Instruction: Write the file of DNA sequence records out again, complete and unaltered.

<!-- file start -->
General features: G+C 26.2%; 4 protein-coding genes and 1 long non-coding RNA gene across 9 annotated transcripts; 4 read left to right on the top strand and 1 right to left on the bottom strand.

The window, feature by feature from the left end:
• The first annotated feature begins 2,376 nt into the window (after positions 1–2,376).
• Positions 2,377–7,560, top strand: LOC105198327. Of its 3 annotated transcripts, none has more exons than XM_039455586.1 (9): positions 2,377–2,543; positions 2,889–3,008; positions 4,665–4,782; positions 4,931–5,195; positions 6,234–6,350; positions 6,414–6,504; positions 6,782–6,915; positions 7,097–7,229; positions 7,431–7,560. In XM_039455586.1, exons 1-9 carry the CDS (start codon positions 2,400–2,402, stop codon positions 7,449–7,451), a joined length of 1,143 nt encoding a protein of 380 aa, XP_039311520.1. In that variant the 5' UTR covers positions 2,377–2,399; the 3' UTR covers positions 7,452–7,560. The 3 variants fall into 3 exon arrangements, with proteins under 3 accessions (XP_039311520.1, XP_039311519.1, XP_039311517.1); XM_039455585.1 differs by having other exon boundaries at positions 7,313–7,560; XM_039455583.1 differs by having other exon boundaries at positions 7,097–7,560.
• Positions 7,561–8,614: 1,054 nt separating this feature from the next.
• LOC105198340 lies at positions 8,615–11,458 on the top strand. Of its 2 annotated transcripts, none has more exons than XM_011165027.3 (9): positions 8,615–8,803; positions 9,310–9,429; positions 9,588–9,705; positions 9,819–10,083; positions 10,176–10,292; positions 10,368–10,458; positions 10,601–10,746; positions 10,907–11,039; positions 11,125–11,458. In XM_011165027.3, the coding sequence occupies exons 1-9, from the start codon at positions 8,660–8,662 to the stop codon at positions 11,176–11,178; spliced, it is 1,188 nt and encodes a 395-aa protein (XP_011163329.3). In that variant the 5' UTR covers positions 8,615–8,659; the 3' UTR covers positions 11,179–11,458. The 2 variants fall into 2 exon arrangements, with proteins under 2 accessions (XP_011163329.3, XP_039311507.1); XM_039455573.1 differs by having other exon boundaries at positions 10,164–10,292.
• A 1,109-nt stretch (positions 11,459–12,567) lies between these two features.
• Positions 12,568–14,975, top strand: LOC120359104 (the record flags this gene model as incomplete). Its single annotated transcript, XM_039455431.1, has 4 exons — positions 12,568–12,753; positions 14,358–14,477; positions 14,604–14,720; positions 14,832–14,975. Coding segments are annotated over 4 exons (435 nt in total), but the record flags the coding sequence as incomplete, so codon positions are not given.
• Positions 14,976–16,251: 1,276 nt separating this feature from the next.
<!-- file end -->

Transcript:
General features: G+C 26.2%; 4 protein-coding genes and 1 long non-coding RNA gene across 9 annotated transcripts; 4 read left to right on the top strand and 1 right to left on the bottom strand.

The window, feature by feature from the left end:
• The first annotated feature begins 2,376 nt into the window (after positions 1–2,376).
• Positions 2,377–7,560, top strand: LOC105198327. Of its 3 annotated transcripts, none has more exons than XM_039455586.1 (9): positions 2,377–2,543; positions 2,889–3,008; positions 4,665–4,782; positions 4,931–5,195; positions 6,234–6,350; positions 6,414–6,504; positions 6,782–6,915; positions 7,097–7,229; positions 7,431–7,560. In XM_039455586.1, exons 1-9 carry the CDS (start codon positions 2,400–2,402, stop codon positions 7,449–7,451), a joined length of 1,143 nt encoding a protein of 380 aa, XP_039311520.1. In that variant the 5' UTR covers positions 2,377–2,399; the 3' UTR covers positions 7,452–7,560. The 3 variants fall into 3 exon arrangements, with proteins under 3 accessions (XP_039311520.1, XP_039311519.1, XP_039311517.1); XM_039455585.1 differs by having other exon boundaries at positions 7,313–7,560; XM_039455583.1 differs by having other exon boundaries at positions 7,097–7,560.
• Positions 7,561–8,614: 1,054 nt separating this feature from the next.
• LOC105198340 lies at positions 8,615–11,458 on the top strand. Of its 2 annotated transcripts, none has more exons than XM_011165027.3 (9): positions 8,615–8,803; positions 9,310–9,429; positions 9,588–9,705; positions 9,819–10,083; positions 10,176–10,292; positions 10,368–10,458; positions 10,601–10,746; positions 10,907–11,039; positions 11,125–11,458. In XM_011165027.3, the coding sequence occupies exons 1-9, from the start codon at positions 8,660–8,662 to the stop codon at positions 11,176–11,178; spliced, it is 1,188 nt and encodes a 395-aa protein (XP_011163329.3). In that variant the 5' UTR covers positions 8,615–8,659; the 3' UTR covers positions 11,179–11,458. The 2 variants fall into 2 exon arrangements, with proteins under 2 accessions (XP_011163329.3, XP_039311507.1); XM_039455573.1 differs by having other exon boundaries at positions 10,164–10,292.
• A 1,109-nt stretch (positions 11,459–12,567) lies between these two features.
• Positions 12,568–14,975, top strand: LOC120359104 (the record flags this gene model as incomplete). Its single annotated transcript, XM_039455431.1, has 4 exons — positions 12,568–12,753; positions 14,358–14,477; positions 14,604–14,720; positions 14,832–14,975. Coding segments are annotated over 4 exons (435 nt in total), but the record flags the coding sequence as incomplete, so codon positions are not given.
• Positions 14,976–16,251: 1,276 nt separating this feature from the next.